Four Crucial Things to Remember at Annual Review Time

Hey, folks, it’s annual review and spring cleaning time! Here are three important things to remember:

1) Be a pack rat

Have you kept copies of tests? Everyone gets that spring cleaning bug, but when it comes to your child’s school work, please keep them together in a safe place. There are inexpensive decorative boxes that you can use for storage. While you are gearing up for next year’s IEP, looking over the work will allow you to take stock of whether your child has really made progress.

2) Have you been documenting all of your interactions with teachers and school staff?

It’s never too late to start. That means either communicating by email or following up conversations with emails thanking the person for their time and stating your understanding of what was discussed.

3) The IEP formulation process is supposed to be a level playing field, not a cliff.

You are allowed access to all information that the school has about your child. You also have a voice in the process and a right to understand the IEP. If you don’t understand something, ask for an explanation. You don’t have to ‘try out’ a program or a placement if you think it won’t serve your child. You have a right to visit at class placements suggested for your child and you have a right to see information about the other children who will attend school with your child – just not any identifying information like names and addresses. It’s useful to learn whether your child’s future classmates have profiles similar to your child. It’s also useful to see the learning environment, since many children have specific learning environment needs.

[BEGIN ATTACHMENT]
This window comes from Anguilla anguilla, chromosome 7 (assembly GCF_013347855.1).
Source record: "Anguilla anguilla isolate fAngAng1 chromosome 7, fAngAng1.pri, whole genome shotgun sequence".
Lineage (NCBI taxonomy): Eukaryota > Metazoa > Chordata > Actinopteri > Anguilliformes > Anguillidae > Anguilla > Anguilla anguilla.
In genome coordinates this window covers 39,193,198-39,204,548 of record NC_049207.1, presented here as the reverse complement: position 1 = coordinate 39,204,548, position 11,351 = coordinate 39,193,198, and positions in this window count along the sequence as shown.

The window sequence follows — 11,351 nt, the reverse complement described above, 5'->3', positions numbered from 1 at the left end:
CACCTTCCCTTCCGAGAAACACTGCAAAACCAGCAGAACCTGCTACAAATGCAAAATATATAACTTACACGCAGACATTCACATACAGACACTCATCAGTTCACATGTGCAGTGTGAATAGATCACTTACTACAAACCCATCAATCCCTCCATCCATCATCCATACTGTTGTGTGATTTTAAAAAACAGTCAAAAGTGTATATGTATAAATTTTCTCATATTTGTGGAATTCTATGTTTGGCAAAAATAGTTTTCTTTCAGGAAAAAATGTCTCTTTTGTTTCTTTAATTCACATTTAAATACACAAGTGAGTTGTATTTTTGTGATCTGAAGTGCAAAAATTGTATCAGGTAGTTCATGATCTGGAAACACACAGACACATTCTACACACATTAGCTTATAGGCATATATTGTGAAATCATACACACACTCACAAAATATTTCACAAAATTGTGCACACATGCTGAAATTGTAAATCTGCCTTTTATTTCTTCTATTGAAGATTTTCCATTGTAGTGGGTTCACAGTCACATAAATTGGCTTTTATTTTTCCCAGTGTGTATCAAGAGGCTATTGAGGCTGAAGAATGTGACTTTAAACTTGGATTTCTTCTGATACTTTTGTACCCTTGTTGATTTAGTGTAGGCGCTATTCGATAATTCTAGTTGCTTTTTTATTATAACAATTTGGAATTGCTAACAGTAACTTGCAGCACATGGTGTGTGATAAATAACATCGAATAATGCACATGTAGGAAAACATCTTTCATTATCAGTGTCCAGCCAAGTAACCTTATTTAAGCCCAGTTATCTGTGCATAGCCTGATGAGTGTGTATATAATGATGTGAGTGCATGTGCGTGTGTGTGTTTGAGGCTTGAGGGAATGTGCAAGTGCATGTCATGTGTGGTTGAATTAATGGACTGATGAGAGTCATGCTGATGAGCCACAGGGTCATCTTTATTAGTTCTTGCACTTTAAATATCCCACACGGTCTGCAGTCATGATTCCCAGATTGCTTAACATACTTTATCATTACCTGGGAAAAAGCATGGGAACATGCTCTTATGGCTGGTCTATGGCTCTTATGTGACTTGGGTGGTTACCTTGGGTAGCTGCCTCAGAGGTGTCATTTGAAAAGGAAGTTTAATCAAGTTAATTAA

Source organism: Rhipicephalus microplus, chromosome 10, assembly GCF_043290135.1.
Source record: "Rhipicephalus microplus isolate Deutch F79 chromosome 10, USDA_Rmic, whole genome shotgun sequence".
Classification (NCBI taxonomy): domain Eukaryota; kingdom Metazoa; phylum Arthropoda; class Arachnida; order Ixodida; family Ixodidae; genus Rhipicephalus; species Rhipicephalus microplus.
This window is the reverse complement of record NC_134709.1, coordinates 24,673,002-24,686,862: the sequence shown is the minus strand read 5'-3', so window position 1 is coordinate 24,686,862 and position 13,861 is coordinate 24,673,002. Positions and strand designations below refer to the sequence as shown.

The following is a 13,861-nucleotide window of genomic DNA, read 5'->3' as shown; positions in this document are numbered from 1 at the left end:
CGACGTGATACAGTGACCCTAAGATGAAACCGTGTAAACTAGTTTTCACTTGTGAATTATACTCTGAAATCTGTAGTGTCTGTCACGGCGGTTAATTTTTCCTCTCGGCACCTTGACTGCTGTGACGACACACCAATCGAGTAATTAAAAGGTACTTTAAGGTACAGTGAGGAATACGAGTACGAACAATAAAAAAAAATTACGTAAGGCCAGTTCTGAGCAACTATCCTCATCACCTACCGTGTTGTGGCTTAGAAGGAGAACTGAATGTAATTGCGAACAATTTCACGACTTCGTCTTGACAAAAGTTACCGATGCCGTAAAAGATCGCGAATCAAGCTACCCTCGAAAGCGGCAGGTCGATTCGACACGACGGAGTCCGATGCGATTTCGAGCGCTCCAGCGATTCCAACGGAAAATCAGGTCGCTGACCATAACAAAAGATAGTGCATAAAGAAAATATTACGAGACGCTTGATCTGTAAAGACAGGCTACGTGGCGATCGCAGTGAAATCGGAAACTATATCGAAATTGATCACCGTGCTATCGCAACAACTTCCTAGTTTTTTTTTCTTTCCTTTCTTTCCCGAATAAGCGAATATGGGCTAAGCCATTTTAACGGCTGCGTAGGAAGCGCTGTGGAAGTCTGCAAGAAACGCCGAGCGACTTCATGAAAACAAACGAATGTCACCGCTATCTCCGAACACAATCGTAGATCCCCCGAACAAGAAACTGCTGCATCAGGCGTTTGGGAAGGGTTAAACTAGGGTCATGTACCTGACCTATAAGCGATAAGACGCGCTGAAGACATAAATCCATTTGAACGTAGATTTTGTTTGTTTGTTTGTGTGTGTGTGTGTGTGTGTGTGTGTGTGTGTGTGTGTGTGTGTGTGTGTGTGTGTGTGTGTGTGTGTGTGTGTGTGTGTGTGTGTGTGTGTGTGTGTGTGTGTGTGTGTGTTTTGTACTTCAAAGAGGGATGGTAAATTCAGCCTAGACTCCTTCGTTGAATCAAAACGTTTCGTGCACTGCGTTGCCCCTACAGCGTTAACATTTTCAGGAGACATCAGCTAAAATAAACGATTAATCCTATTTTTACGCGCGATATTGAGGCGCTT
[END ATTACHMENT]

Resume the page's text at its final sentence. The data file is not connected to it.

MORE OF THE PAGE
4) Your child is not legally entitled a public education that maximizes their potential.

Public schools must provide an educational program and placement that meets your child’s unique needs and that will allow your child to progress. If not, then you can enroll your child in a private school that will meet your child’s unique needs and seek private school tuition reimbursement. You’ll need the backup documents to show that your child’s needs haven’t been met and you’ll need to have reserved a spot for your child in an appropriate private school. And if you can’t afford the tuition, you’ll need a school that will understand that you will be seeking tuition from your school district – and there are schools that can be flexible, because they are familiar with this process.